One of the things that happen, here on the blog, in autumn and winter, is we fill up the space with pictures of trains. There are days when autumn leaves of assorted colours take their place, but trains are our staple diet though the bare times. Over the last year, through thick and thin, sleet and snow, rain and hail, the trains have kept going. Allowing for the slings and arrows that beset any company trying to provide a public service, at around twenty to the hour, the train from Newcastle to Carlisle trundles past our house. Shortly after, usually within five or six minutes, the train from Carlisle to Newcastle grunts, groans, huffs and puffs past, climbing up the long slope that goes to make up our embankment. Over the year we’ve been here, on two occasions, the two trains have actually passed each other as they passed in front of our house.

It’s third time lucky, isn’t it?

Funny Bunnies



There isn’t much around to photograph at the moment and it’s getting harder and harder to keep up the post-a-day habit. It was at the beginning of October last year, after a three week blank spot, that I set myself the target of posting every day for a year. We’ve done all right so far – but I am looking forward to being able to cut down to once a week or so, as I have loads of other things I want to be able to get on with.

The patch of Silverweed has bowed to peer pressure and turned from shiny silver to boring old green but it does still have a few flowers to relieve the paucity of picture possibilities, so we have some Silverweed complete with tiny insects today.

I’ve talked about Silverweed before, so I asked Google if he could find us something new to chat about. He pointed out that there was an unsettling character in Watership Down call Silverweed. Now, I must say here that Watership Down is not a story that I’ve read fully. I’ve tried once or twice but I just can’t stick with it. You know how it is sometimes. I do realise that I’m in the minority here. It’s not just Watership Down either, there are several other, very popular, stories that I have the same problem with. It’s not just about anthropomorphism, more that, because  the authors have gone out of their way to avoid anthropomorphism they end up with something that winds my cynicism selector all the way round.

There’s nothing wrong with anthropomorphism. It is after all, a very ancient technique. Ask Aesop.

Not Mush room

I spent hours looking all over the Internet trying to find out what kind of toadstools or mushrooms these are. They look so ‘almost’ like many both toadstool and mushroom pictures I looked at – that I gave in. I wondered if Fairy Estate Agents (I believe they are called something like Fairy Realtors in America. Is that right?) had the same problems when it comes to advertising a vacancy. Is it important, I wonder? Is it perhaps a status symbol? Would some Fairies rather die than be seen living in a toadstool? Or are Toadstools in fact, the more desirable residences? If I advertised a three bed, two reception, two bath, detached Toadstool, would I have responses from a more up-market selection of purchasers if I offered it as a Mushroom with separate double garage? If the location was identical in both cases, of course.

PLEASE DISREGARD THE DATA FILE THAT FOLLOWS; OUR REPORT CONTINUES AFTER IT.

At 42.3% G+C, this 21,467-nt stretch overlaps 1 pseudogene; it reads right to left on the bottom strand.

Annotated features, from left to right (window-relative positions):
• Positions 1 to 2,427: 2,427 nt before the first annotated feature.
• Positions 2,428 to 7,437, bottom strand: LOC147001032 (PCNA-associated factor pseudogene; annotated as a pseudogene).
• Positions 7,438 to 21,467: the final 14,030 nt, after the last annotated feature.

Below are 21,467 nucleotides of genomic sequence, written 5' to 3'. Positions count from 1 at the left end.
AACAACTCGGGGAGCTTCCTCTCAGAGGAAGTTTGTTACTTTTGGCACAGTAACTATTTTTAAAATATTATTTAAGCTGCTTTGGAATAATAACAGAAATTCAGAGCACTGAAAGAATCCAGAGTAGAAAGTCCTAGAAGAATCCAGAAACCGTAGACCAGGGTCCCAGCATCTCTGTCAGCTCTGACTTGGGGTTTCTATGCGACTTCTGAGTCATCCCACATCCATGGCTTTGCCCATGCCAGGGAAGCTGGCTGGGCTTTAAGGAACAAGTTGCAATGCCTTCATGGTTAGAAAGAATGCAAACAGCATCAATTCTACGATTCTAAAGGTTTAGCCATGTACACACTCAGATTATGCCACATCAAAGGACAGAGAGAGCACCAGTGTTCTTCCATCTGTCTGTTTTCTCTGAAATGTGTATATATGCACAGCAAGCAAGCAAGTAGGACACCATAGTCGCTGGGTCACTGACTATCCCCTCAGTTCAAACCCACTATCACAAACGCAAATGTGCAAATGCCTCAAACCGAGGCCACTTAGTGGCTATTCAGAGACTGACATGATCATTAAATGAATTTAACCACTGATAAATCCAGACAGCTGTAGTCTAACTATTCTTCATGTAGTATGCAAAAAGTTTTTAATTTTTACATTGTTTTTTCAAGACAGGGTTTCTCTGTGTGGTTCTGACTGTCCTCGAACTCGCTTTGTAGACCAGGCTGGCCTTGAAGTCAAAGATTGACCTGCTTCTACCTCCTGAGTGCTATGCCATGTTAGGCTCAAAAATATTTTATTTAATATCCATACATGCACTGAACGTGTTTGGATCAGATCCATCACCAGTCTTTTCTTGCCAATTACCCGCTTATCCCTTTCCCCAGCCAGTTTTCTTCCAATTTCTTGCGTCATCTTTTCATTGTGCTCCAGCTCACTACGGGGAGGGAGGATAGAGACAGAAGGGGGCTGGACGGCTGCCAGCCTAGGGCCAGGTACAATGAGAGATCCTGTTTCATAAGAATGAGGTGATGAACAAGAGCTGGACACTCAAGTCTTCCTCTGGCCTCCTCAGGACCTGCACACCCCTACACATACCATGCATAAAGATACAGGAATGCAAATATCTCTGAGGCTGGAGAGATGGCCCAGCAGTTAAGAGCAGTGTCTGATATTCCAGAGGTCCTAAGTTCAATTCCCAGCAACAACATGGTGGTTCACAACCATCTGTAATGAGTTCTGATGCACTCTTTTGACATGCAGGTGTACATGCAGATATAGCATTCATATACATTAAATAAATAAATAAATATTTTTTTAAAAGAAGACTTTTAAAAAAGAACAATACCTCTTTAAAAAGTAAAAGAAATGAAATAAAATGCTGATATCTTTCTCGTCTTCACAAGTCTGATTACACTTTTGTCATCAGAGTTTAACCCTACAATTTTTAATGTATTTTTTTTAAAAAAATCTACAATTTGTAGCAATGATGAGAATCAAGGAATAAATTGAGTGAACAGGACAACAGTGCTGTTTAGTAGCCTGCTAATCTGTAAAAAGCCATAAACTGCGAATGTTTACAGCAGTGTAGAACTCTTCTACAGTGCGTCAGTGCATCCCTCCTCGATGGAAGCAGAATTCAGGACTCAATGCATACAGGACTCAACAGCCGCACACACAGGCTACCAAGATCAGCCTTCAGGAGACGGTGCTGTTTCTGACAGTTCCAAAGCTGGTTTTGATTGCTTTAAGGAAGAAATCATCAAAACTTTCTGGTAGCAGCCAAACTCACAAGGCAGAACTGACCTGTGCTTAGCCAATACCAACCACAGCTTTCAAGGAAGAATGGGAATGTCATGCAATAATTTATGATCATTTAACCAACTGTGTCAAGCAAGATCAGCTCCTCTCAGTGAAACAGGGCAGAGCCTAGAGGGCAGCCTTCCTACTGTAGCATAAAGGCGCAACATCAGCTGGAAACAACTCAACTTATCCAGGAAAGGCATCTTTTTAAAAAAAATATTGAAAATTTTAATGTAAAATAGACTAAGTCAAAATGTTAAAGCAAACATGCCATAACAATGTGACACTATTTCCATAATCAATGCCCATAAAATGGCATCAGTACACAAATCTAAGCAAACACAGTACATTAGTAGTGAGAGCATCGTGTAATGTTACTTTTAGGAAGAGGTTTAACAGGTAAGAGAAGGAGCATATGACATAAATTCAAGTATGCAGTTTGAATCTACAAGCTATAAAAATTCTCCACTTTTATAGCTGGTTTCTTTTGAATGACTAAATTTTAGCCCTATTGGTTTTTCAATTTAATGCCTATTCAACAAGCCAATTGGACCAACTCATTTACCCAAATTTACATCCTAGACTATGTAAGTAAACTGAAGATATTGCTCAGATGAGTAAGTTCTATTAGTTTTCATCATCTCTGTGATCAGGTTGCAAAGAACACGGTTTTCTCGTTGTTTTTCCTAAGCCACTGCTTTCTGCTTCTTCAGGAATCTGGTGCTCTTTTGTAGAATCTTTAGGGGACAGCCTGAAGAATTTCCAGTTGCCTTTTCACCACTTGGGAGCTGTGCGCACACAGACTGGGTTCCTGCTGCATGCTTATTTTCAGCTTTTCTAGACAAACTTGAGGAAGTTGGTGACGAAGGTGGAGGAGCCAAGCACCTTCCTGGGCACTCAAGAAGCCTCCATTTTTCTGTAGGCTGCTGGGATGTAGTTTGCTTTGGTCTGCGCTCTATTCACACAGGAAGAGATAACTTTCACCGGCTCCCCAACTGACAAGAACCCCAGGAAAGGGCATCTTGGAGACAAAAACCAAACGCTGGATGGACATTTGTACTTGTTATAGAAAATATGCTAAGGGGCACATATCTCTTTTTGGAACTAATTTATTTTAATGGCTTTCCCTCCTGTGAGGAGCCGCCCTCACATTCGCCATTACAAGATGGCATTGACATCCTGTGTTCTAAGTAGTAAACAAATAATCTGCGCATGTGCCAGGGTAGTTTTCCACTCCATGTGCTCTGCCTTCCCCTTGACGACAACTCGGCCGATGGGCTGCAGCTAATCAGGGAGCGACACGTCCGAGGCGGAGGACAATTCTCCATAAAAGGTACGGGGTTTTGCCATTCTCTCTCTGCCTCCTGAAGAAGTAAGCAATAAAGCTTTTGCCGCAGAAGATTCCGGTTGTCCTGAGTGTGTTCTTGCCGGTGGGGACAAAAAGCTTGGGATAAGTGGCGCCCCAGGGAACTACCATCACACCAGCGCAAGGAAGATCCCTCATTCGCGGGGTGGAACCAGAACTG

I started searching for the origin of the idea that fairy folk lived in mushroom houses. So far, Google and I have drawn a blank. We have found that Fairies often live in magical trees, also in the ‘wild-woods’. There are many authorities that hold that they live underground or even that they live all around us but that we just can’t see them. Just who do you believe?

In my opinion, Fairies live at the bottom of the garden. But do they live down there in mushroom or toadstool houses? On a vital question such as this, Google is strangely silent.

The End is Nigh

Rose Baywillow Herb Seeds

Rose Baywillow Herb Seeds

I woke up this morning and looked out on, what has become, a pretty normal scene. In the distance, at about where it would be nice to see the sun shining on the slopes of the Cumbrian mountains, there was a vague grey wall. Here and there the occasional tree faded in and out of view. To say I was tempted to lie straight down and pull up the duvet, is only to tell you the obvious, but it wasn’t to be so. The Dog awaited, impatiently, her opportunity to check all the local canine points of reference – and it’s hard to get any sleep with a dog’s paws dug into parts of your anatomy and a wet nose stuck into any available eye or ear.

By the time I reached the necessary state of readiness, the view through the window had changed, the mountains had thrown off their blankets and were prepared to take on the day. There was quite a wind and the greyness overhead was moving along at a good pace.

Now, a couple of days ago, I took some pictures of the Rose Bay Willow Herb and they were covered in a fine fluff, I could say a fine thistledown, but I don’t want any thistles who read this to take umbrage. The picture we have today is one flower in a vast fluffy, pinky-purple bank of those Rose Bay Willow Herbs, over all of which the white, downy seeds were poised, sitting on the branch outside the nest, chirping excitedly to each other.

Today, the roadside verge is bare – the birds have flown.